Programming Language

The primary purpose of source code should not be expressing implementation to a computer; it should be expressing
meaning to people. Programming languages are an incredibly expressive and terse medium for the concepts programmers talk about. Proposals to make programming languages more English-like inevitably fail not because of poor implementation but because there is an inherent impedance mismatch between the domains of English language and computer programming.

Thus, computer programming languages should be compared not by their levels of raw power (any Turing-complete language trivially satisfies this requirement) or speed of execution (for most applications, speed is not critical) but by their programmer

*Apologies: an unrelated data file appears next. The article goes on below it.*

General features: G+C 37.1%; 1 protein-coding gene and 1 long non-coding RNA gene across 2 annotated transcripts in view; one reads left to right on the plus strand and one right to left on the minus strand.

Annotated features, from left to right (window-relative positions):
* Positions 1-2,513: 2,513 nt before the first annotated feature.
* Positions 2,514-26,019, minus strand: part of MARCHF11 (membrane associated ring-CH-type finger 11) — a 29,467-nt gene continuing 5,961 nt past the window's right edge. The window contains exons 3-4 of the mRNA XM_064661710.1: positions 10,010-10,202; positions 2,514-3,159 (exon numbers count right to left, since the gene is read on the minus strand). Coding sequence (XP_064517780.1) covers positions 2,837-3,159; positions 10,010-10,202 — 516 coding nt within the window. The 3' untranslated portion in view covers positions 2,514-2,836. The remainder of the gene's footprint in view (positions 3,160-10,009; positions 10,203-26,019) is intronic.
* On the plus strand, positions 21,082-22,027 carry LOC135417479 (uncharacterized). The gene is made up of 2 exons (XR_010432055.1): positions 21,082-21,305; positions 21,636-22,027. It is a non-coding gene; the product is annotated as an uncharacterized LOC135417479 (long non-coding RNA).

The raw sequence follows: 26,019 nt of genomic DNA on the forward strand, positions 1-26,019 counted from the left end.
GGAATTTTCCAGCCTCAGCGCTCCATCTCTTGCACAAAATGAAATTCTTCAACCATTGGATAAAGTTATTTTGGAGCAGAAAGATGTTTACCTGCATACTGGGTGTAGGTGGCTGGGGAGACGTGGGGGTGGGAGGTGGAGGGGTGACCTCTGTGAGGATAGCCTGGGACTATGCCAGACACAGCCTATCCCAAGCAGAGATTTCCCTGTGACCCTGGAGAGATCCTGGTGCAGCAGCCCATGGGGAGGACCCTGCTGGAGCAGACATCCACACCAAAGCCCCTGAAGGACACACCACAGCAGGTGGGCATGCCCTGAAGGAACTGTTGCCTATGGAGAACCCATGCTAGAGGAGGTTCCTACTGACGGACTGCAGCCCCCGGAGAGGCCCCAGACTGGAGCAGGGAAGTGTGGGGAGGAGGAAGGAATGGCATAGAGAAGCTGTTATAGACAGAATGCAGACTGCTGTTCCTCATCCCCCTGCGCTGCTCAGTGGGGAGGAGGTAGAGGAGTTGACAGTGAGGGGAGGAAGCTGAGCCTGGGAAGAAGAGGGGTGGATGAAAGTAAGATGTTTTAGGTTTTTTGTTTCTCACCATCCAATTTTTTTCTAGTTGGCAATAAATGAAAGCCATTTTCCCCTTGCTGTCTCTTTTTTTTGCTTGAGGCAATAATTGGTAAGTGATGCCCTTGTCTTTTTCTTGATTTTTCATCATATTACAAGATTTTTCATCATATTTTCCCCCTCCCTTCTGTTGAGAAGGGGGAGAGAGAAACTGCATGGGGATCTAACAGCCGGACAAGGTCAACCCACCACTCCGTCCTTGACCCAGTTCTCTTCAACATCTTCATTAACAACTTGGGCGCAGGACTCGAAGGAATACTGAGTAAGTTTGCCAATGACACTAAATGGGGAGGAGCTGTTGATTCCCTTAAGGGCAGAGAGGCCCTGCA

efficiency—the speed at which a programmer can accurately translate his thoughts into code.

Closely related to programmer efficiency is maintainer efficiency: the ability of a maintainer (who may be the original developer, 12 months later) to read the code and deduce what is going on. Perl is often criticized for being “write-only”; it is easy
to write code that is nearly unreadable to future developers. Such code would have high programmer efficiency at the cost of maintainer efficiency. Ruby wins on both fronts: most Ruby code is easy to write and read, once you know the basic syntax and semantics. Still, diving into any large project such as Rails is difficult. Here, we discuss ways to begin reading a codebase.

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